Ukrainians are also very pessimistic about other developments in their country. By the end of 2015, 60 per cent believed that Ukraine was moving in the wrong direction (a somewhat larger share than in 2013: 52 per cent). The main reasons given for this view were the continued war in the east, growing price inflation and high levels of corruption. A majority is also deeply pessimistic about the outcomes of ongoing reforms in various spheres of public life: only between 20 per cent and 30 per cent believe in the success of the transformations. The representatives of civil society who entered politics with the genuine intent of changing the quality of Ukrainian democracy, have been too few to achieve critical mass, and the old political elite still prevails, putting the fate of reforms at risk. The war, increased poverty, and pro-Russian propaganda, in various guises, have all translated into a widely-shared mood of doom and gloom.

The crisis has intensified the vulnerability of society at large, which renders it even more insensitive to the discrimination of selected social groups. Eighty-one per cent claim that “there are groups of people whose rights are much wider than mine, and this is wrong”. In other words, the majority of the population feels that the discriminated minority, and thus are more immune to the difficult situation of traditionally vulnerable social groups. Gender equality is considered to be one of the EU founding values. While EU member states still struggle to achieve full equality for women (and considerable progress is sometimes interrupted with backlashes), Ukrainian society, ridden with widespread sexism and homophobia, is a long way behind – perhaps due to an unchallenged enduring legacy from the Soviet times. The war situation has contributed to increased social conservatism and has diverted public attention away from these problems. Half of Ukrainians believe that women should return to their traditional role in society: 58 per cent in the west of Ukraine, 41 per cent in the south and 42 per cent in the east expressed such sentiments. Attitudes towards gays and lesbians have deteriorated to levels of the early 1990s. In 1991, 35 per cent disagreed with the statement that “homosexuals should be treated just as other people”; this share dropped to 29 per cent in 2006, but again rose to 36 per cent in 2016.

There are many contradictions that have emerged here. Almost half are convinced that the state should do everything possible to improve the situation of minorities. Yet, 65 per cent claim that a school should be able to fire a teacher if he or she is found to be homosexual. Again there are regional differences here: with the central, and usually most liberal, part of the country along with the south appear to be the most homophobic (77% agree with this claim). Only 11 per cent believe it is time to legalise same-sex marriage in Ukraine.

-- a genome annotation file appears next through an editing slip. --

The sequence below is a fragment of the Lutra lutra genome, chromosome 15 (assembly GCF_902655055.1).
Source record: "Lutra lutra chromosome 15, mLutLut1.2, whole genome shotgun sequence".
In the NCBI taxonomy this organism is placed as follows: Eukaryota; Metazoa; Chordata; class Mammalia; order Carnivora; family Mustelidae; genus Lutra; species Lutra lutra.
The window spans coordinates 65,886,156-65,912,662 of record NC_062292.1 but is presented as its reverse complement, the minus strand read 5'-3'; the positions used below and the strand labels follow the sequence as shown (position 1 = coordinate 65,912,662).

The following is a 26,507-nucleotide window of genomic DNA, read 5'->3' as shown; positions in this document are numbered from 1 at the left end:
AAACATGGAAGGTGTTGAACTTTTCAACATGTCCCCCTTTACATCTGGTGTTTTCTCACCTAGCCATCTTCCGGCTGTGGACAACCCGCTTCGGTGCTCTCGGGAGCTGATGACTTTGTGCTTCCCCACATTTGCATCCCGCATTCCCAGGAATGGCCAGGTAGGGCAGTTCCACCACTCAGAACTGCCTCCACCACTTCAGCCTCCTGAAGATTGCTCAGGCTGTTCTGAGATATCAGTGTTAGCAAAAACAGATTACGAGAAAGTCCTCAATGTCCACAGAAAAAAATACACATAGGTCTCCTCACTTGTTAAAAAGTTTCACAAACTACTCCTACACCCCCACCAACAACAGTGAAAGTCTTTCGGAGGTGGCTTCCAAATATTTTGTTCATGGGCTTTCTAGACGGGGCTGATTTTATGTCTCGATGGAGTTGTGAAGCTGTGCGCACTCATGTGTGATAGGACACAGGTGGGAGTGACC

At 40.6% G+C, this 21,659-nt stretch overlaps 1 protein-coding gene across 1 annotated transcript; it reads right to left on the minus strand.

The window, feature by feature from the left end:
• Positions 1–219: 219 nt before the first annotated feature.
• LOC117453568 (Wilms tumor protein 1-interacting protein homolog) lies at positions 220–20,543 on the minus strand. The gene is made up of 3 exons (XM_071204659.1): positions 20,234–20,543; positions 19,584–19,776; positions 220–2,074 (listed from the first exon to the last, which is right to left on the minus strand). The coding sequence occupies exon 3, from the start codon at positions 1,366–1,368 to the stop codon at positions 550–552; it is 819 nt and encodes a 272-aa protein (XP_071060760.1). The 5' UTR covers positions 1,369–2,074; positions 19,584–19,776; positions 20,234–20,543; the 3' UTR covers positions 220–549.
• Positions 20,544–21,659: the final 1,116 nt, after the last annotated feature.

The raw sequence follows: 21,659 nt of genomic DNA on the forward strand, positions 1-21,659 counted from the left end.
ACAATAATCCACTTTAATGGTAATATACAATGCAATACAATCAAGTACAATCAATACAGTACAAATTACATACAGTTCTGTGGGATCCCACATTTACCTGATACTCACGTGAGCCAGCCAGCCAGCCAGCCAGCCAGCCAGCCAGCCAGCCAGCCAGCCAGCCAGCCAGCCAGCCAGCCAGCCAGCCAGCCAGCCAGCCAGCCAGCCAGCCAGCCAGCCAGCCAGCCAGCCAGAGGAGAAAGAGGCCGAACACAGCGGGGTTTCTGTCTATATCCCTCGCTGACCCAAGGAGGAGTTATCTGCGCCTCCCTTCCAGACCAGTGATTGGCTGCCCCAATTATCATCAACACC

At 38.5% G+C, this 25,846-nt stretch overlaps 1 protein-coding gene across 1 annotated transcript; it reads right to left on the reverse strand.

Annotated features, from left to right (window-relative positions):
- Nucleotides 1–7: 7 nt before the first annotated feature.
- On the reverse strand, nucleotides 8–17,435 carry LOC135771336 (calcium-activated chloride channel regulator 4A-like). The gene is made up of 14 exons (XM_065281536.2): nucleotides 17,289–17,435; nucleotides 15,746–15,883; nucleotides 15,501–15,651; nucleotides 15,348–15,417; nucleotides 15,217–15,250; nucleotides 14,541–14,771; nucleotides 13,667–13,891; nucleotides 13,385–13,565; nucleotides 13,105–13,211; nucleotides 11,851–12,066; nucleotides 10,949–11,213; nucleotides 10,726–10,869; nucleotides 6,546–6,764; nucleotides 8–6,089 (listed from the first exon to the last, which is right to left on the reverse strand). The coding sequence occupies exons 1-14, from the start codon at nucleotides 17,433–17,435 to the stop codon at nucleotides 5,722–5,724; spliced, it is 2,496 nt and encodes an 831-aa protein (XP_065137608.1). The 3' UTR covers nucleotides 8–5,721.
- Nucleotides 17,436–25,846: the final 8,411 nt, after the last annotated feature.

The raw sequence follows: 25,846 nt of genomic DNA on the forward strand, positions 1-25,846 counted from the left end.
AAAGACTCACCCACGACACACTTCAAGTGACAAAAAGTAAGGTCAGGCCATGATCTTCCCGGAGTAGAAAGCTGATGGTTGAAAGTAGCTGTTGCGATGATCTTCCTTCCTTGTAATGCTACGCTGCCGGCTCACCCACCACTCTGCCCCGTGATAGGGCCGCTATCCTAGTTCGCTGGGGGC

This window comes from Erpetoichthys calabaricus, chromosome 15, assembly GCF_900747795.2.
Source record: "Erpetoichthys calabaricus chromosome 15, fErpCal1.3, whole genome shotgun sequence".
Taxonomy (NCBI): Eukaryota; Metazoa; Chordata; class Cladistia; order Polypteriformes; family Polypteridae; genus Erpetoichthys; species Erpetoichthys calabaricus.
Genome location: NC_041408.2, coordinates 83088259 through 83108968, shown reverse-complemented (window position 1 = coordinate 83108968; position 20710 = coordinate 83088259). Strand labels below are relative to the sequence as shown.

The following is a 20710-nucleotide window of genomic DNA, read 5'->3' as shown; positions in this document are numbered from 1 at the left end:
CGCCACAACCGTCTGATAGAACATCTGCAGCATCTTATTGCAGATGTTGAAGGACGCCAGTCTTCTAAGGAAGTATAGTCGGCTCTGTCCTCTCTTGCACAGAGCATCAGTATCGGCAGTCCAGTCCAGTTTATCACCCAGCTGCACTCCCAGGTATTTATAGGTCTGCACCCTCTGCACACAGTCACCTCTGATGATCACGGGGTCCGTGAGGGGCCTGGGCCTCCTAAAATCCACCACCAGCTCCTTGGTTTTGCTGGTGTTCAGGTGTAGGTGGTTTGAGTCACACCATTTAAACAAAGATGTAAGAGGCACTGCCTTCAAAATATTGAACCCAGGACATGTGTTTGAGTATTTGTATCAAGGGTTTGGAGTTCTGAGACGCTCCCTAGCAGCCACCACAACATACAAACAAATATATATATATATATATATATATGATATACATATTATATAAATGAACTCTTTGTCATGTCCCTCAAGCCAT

Overall almost 90 per cent believe that, irrespective of nationality, the rights of all citizens should be equal. Yet, the western part of the country is probably the most frustrated and conflicted with itself: 42 per cent believe that Russians in Ukraine should have fewer rights than Ukrainians, compared to only eight per cent in the south and 24 per cent overall Ukraine. The ideal self-image of respondents in  the western region is to be forgiving, open, tolerant and helpful, but frustration and grievances towards their fellow-countrymen, from the east and south, for the war and loss of life also need venting.

There is no doubt that the Maidan has helped Ukrainians to firmly adopt a pro-European orientation; though it does not mean they have automatically taken on board what is often referred to as “European values”, nor have they fully  shed their communist legacy. The main attraction of Europe, for the majority, is the prospect of a higher standard of living. Important legal changes aimed at fighting corruption, respecting the rule of law and the protection of human rights (including the rights of minorities), has been adopted as part of a package of reforms to meet the benchmark for liberalisation of the visa regime. However profound societal change not only takes time, but it also needs a hands-on approach, focused on educating, informing and mobilising  society – a task now realised by various  civil society organisations, but it is still too patchy and incoherent to produce mass effect.

The success of ongoing reforms, as well as effective information policy about their effects, are key here as well. It is only by seeing that the reforms are working that Ukrainians may take heart to abstract notions like democracy, rule of law and human rights. Otherwise, a step-back is all too likely.

Data for this essay is largely drawn from recent studies carried about by such organisations as the Democratic Initiatives Foundation, the Razumkov Centre, the Sociologist Research Bureau and the Institute of Public Affairs.

Joanna Fomina is an assistant professor at the institute of philosophy and sociology of the Polish Academy of Sciences. Her academic interests include EU migration and migrant integration policy, euroscepticism, EU Eastern Partnership policy and democratisation and transformation in Eastern Europe.